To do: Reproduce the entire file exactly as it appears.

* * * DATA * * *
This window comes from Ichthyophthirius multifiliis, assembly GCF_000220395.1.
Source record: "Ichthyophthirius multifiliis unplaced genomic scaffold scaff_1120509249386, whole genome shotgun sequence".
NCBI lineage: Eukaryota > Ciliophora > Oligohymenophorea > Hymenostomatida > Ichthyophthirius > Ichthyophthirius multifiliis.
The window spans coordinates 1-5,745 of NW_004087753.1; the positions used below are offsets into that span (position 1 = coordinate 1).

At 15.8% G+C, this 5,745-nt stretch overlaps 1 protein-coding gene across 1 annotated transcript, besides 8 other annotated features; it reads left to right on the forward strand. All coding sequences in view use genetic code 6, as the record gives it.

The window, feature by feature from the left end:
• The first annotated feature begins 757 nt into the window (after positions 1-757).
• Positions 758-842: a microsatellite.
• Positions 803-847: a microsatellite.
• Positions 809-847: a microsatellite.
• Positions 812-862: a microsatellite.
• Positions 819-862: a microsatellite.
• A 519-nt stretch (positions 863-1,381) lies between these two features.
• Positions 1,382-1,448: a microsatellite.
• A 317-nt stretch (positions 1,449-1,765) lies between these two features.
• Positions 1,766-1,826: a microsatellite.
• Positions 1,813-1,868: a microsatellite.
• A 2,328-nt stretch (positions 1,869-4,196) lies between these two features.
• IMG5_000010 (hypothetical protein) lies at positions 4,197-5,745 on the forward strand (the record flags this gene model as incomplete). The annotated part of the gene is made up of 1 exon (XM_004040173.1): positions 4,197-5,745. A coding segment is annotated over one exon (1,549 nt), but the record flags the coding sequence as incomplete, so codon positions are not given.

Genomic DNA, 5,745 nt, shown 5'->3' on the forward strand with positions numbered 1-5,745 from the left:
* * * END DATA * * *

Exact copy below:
This window comes from Ichthyophthirius multifiliis, assembly GCF_000220395.1.
Source record: "Ichthyophthirius multifiliis unplaced genomic scaffold scaff_1120509249386, whole genome shotgun sequence".
NCBI lineage: Eukaryota > Ciliophora > Oligohymenophorea > Hymenostomatida > Ichthyophthirius > Ichthyophthirius multifiliis.
The window spans coordinates 1-5,745 of NW_004087753.1; the positions used below are offsets into that span (position 1 = coordinate 1).

At 15.8% G+C, this 5,745-nt stretch overlaps 1 protein-coding gene across 1 annotated transcript, besides 8 other annotated features; it reads left to right on the forward strand. All coding sequences in view use genetic code 6, as the record gives it.

The window, feature by feature from the left end:
• The first annotated feature begins 757 nt into the window (after positions 1-757).
• Positions 758-842: a microsatellite.
• Positions 803-847: a microsatellite.
• Positions 809-847: a microsatellite.
• Positions 812-862: a microsatellite.
• Positions 819-862: a microsatellite.
• A 519-nt stretch (positions 863-1,381) lies between these two features.
• Positions 1,382-1,448: a microsatellite.
• A 317-nt stretch (positions 1,449-1,765) lies between these two features.
• Positions 1,766-1,826: a microsatellite.
• Positions 1,813-1,868: a microsatellite.
• A 2,328-nt stretch (positions 1,869-4,196) lies between these two features.
• IMG5_000010 (hypothetical protein) lies at positions 4,197-5,745 on the forward strand (the record flags this gene model as incomplete). The annotated part of the gene is made up of 1 exon (XM_004040173.1): positions 4,197-5,745. A coding segment is annotated over one exon (1,549 nt), but the record flags the coding sequence as incomplete, so codon positions are not given.

Genomic DNA, 5,745 nt, shown 5'->3' on the forward strand with positions numbered 1-5,745 from the left: